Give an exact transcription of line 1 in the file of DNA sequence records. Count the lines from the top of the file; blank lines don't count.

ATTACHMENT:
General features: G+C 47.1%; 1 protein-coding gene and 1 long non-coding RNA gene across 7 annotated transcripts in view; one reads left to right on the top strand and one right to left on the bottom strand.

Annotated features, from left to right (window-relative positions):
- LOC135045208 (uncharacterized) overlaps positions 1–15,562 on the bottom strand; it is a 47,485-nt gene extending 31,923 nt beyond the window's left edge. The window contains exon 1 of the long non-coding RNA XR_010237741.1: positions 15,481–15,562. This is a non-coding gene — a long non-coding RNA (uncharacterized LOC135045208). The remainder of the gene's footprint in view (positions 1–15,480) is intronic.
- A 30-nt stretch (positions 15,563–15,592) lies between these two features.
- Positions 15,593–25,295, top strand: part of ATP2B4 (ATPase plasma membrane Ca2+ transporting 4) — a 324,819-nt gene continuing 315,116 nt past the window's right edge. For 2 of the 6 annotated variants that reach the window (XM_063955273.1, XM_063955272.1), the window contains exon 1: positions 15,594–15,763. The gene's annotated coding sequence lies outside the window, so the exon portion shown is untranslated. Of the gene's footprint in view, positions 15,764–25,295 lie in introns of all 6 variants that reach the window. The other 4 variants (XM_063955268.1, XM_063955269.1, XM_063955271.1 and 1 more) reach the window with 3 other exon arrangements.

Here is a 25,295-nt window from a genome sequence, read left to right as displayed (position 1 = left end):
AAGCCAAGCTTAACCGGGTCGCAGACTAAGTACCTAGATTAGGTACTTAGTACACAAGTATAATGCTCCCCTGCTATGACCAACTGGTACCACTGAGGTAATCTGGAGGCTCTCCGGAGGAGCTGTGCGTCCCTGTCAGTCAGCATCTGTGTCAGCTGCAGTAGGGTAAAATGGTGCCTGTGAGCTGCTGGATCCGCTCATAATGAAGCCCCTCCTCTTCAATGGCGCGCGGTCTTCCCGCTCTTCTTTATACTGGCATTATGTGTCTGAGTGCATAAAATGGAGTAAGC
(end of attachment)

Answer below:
General features: G+C 47.1%; 1 protein-coding gene and 1 long non-coding RNA gene across 7 annotated transcripts in view; one reads left to right on the top strand and one right to left on the bottom strand.